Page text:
Native converts to Christianity, dubbed "praying Indians" by seventeenth-century English missionaries, have long been imagined as benign cultural intermediaries between English settlers and "savages." More recently, praying Indians have been dismissed as virtual inventions of the colonists: "good" Indians used to justify mistreatment of "bad" ones. In a new consideration of this religious encounter, Kristina Bross argues that colonists used depictions of praying Indians to create a vitally important role for themselves as messengers on an evangelical "errand into the wilderness" that promised divine significance not only for the colonists who had embarked on the errand, but also for their metropolitan sponsors in London. In Dry Bones and Indian Sermons, Bross traces the response to events such as the English civil wars and Restoration, New England's Antinomian Controversy, and "King Philip's" war. Whatever the figure's significance to English settlers, praying Indians such as Waban and Samuel Ponampam used their Christian identity to push for status and meaning in the colonial order. Through her focused attention to early evangelical literature and to that literature's historical and cultural contexts, Bross demonstrates how the people who inhabited, manipulated, and consumed the praying Indian identity found ways to use it for their own, disparate purposes.
THE STORY: Jackee, a fabulous fourteen-year-old-boy, takes us on a tour of one of Detroit’s oldest neighborhoods between 2007 and 2034. From the neighborhood’s urban blight to the gentrified renaissance, Jeff Augustin chronicles the life cycle of a city, affected by and affecting the lives of its residents. This tale filled with gospel music, graffiti, and organic coffee shows how—even when the music gets turned down, the graffiti is painted over, and the streets become safer—there’s a beating heart in a place’s history that can’t be erased.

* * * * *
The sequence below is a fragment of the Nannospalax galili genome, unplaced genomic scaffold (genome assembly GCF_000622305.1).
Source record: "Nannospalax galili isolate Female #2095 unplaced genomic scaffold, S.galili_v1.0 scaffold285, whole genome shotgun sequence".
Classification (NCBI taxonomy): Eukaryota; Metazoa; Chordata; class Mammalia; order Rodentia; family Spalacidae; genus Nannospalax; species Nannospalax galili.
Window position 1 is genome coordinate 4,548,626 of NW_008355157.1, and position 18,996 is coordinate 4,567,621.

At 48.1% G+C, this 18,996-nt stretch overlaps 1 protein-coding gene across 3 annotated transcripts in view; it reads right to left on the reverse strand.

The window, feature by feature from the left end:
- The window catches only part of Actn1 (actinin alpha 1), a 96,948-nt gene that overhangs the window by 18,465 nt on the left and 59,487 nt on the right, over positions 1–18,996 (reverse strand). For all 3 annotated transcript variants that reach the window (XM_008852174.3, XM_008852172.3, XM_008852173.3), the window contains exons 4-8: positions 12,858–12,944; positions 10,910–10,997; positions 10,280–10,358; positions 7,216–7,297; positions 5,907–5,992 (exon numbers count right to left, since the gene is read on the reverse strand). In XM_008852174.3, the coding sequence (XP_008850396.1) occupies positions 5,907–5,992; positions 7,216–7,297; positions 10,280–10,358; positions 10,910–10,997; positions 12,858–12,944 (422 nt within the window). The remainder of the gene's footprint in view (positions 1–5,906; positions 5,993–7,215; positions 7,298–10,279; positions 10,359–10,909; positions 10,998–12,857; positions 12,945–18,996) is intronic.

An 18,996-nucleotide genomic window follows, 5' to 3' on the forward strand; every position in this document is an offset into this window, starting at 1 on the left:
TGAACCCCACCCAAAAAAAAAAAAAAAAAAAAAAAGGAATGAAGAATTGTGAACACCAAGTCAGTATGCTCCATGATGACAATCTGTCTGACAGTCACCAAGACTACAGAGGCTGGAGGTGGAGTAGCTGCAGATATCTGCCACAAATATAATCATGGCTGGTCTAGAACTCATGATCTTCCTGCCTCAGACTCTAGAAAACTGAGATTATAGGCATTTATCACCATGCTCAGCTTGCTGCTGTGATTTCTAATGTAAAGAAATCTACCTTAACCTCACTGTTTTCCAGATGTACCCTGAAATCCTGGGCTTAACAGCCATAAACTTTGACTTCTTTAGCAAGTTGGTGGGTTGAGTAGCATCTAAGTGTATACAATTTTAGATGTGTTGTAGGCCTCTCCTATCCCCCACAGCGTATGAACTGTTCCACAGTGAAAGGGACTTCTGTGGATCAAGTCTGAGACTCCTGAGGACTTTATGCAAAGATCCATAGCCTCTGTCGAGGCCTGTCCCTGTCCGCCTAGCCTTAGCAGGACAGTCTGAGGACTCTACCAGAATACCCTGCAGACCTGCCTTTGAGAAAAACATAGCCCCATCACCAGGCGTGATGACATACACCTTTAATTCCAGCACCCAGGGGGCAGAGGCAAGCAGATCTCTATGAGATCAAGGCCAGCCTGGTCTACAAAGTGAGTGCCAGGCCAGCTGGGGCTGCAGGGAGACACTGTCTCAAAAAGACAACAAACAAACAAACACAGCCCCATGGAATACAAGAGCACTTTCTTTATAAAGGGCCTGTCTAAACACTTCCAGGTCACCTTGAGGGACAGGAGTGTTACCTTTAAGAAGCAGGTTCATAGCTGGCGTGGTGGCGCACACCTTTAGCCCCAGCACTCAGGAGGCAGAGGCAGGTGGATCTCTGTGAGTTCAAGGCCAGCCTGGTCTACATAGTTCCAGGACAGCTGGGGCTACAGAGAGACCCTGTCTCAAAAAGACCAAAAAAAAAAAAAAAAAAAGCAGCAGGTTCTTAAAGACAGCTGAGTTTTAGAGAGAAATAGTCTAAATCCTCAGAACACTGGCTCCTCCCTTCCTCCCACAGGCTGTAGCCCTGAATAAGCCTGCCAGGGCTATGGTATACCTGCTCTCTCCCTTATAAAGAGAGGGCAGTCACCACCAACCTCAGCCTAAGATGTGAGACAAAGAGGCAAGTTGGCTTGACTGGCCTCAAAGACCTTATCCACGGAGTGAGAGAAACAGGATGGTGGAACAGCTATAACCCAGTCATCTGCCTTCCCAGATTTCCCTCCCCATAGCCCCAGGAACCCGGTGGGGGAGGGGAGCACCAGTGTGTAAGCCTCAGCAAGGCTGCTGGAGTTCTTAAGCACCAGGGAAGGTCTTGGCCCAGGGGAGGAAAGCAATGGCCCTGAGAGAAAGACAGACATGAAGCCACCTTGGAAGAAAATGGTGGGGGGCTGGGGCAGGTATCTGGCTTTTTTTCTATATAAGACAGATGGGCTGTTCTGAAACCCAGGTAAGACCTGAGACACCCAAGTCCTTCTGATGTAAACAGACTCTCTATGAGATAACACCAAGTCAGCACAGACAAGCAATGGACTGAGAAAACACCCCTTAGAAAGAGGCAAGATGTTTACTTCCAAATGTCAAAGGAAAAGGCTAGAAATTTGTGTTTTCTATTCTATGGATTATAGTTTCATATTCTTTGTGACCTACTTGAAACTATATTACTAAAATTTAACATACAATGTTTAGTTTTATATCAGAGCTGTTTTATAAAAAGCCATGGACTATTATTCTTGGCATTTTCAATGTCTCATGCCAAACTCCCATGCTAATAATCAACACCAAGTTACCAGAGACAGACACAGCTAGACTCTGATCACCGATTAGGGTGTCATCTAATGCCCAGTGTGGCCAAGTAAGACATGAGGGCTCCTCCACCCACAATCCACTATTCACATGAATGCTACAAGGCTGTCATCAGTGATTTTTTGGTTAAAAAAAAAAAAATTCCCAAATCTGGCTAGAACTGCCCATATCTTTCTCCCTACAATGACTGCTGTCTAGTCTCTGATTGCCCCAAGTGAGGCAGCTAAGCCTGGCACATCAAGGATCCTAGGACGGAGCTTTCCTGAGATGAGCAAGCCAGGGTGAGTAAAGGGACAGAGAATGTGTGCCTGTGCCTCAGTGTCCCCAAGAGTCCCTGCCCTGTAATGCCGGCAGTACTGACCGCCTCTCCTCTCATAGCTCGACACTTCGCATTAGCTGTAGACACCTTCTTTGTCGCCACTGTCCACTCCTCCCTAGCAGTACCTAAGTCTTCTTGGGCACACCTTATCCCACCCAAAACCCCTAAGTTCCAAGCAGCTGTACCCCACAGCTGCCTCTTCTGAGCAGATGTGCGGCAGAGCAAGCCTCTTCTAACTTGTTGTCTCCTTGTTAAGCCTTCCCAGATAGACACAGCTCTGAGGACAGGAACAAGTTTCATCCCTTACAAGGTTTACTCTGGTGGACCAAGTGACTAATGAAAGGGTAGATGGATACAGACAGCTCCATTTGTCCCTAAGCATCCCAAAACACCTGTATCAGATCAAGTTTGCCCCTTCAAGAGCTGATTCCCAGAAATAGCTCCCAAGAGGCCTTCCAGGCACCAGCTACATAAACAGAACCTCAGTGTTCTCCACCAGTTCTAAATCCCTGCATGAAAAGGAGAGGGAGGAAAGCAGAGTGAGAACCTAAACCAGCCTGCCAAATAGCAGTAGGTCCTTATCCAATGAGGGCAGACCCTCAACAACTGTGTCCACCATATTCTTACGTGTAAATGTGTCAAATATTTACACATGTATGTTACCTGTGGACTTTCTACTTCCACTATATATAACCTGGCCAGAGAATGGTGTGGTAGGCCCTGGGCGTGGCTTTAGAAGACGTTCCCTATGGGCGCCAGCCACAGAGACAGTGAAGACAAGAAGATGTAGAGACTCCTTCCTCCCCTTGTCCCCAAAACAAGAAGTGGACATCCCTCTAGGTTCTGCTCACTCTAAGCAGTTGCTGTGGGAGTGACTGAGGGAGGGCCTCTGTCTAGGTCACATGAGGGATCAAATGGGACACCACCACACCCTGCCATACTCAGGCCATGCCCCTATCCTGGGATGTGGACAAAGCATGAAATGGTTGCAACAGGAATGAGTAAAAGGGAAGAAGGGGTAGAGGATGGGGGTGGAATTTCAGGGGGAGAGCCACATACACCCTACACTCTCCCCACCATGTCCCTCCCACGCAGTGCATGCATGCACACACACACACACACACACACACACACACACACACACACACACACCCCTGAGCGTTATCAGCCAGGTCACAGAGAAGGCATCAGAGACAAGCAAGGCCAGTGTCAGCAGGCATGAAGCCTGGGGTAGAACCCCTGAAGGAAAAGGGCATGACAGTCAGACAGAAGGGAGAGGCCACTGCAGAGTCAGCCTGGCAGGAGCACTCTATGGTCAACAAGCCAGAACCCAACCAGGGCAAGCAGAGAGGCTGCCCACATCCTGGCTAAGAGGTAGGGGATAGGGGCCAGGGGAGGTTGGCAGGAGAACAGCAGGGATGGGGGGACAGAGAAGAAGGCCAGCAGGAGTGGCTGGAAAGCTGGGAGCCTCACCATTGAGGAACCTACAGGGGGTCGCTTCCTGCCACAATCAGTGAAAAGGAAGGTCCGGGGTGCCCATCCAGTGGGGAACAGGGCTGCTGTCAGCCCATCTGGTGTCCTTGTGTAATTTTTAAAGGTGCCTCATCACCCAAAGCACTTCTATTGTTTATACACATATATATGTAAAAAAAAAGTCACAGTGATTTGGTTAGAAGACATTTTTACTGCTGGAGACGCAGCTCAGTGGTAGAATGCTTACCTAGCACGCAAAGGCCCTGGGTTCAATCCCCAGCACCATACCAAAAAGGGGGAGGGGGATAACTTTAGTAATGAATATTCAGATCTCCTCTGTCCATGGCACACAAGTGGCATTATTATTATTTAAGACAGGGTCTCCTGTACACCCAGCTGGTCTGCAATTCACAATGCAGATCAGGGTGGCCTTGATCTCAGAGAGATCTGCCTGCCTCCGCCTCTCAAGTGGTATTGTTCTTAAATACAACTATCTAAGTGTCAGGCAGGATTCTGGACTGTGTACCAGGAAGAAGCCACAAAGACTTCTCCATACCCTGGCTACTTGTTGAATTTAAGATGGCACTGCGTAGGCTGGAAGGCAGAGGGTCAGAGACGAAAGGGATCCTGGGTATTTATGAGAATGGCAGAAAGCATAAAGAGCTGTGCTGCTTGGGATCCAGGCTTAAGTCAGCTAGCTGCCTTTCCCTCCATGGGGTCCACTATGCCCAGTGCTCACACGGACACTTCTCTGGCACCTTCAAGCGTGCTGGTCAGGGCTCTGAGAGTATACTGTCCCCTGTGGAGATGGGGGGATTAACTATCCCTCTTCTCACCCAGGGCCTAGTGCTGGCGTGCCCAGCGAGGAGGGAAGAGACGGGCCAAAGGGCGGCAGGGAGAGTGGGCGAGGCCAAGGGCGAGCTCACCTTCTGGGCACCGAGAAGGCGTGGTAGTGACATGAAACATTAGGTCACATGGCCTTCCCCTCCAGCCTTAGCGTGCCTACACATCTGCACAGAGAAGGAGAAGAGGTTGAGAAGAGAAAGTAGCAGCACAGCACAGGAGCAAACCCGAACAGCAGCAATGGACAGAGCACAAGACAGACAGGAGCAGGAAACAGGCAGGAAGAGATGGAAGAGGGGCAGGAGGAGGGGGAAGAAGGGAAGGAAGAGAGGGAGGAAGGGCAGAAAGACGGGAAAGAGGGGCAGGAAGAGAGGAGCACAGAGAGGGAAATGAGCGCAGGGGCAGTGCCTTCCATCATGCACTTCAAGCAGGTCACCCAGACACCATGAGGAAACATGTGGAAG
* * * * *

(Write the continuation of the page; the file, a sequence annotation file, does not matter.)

A novel of suspense amid the chaos of WWII: “Peter Quinn has just about reinvented the historical detective novel” (James Patterson). As the Red Army continues its unstoppable march toward Berlin in the winter of 1945, Fintan Dunne and his fellow soldier Dick Van Hull volunteer for a dangerous drop behind enemy lines to rescue a team of OSS officers trying to abet the Czech resistance. When the plan goes south, Dunne and Van Hull uncover a secret that will change both of their lives. A literary thriller that will keep you guessing until the very end, Dry Bones is “a savvy, suspenseful tale of WWII espionage and Cold War skullduggery” (William Kennedy). “One of our finest storytellers . . . He can carve mystery out of mystery.” —Colum McCann
In an age when the so-called prosperity gospel holds sway in many Christian communities or the good news of Christ is reduced to feel-good bromides, it would seem that death has little place in contemporary preaching. Embracing the vision of the valley of dry bones in Ezekiel 37 as a metaphor for preaching in the Spirit, acclaimed homiletician Luke Powery asserts that death is the context for all preaching. In fact, the Spirit leads preachers to the context of death each Sunday in order to proclaim a word of life that ultimately breathes hope into people's lives. Yet many preachers avoid death because they are at a loss of what to say about it and do not realize its vital connection to the substance of Christian hope. As a result the church is too often left with sermons that are fundamentally devoid of hope. Dem Dry Bones aims to remedy some of the theological and homiletical shortcomings in contemporary preaching by looking closely at the African American spirituals tradition, which Powery describes as "sung sermons" that embrace death. Thus, not only is death the context for preaching hope, but hope is generated by experiencing death through the Spirit who is the ultimate source of hope. Through this study, Powery demonstrates how to preach in the Spirit so that proclaiming death becomes an avenue toward hope. In short: no death, no hope.